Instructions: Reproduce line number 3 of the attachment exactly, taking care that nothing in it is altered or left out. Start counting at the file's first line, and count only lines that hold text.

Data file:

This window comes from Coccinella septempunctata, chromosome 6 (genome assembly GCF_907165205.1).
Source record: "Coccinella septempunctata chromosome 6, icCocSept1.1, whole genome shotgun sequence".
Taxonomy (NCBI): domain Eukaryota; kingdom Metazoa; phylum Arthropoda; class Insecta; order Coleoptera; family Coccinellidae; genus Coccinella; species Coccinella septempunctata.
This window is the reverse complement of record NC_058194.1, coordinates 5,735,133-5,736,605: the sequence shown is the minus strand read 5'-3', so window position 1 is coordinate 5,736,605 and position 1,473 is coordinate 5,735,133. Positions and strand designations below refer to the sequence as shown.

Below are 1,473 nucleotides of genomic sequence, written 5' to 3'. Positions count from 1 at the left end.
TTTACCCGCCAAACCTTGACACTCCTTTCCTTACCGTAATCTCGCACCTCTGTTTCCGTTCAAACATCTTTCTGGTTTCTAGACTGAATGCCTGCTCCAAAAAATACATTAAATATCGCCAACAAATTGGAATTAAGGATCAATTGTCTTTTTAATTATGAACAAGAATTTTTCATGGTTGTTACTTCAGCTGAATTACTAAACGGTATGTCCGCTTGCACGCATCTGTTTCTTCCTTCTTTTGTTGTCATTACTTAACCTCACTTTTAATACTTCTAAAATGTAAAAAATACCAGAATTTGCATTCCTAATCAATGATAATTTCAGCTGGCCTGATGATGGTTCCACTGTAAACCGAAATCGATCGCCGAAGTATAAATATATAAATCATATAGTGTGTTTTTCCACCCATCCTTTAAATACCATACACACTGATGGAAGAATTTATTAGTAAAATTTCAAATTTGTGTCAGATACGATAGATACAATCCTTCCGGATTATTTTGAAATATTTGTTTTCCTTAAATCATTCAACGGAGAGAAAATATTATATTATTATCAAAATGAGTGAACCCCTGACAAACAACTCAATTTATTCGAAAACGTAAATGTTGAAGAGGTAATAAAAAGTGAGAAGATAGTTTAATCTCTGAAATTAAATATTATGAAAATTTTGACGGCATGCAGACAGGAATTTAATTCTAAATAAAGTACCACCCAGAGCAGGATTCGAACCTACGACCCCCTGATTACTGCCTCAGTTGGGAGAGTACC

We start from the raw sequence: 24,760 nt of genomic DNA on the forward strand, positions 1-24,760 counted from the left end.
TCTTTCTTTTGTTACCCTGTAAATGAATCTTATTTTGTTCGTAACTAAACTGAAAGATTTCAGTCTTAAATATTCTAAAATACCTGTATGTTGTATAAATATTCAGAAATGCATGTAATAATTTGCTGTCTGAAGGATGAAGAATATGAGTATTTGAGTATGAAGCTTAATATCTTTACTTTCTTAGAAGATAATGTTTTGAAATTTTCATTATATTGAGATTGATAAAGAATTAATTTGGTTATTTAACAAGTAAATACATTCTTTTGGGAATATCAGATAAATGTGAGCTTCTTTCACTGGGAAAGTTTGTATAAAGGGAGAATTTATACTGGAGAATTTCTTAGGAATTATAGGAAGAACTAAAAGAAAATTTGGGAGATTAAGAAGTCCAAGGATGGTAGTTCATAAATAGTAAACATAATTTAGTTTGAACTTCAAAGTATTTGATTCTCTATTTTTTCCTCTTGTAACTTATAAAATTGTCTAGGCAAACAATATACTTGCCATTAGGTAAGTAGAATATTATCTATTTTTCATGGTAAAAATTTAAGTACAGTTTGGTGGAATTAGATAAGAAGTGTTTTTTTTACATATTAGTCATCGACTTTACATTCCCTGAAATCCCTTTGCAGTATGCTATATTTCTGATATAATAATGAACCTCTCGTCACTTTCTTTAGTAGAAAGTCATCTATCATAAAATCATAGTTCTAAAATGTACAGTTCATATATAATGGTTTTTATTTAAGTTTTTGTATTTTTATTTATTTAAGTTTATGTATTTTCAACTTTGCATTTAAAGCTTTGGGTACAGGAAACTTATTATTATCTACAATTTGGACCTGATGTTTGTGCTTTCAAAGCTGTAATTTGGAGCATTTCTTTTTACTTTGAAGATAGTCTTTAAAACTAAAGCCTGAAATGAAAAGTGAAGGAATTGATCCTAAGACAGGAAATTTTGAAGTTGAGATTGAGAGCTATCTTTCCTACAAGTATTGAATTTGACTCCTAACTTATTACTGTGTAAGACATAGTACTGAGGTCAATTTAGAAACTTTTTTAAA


Taxonomy (NCBI): domain Eukaryota; kingdom Metazoa; phylum Arthropoda; class Insecta; order Coleoptera; family Coccinellidae; genus Coccinella; species Coccinella septempunctata.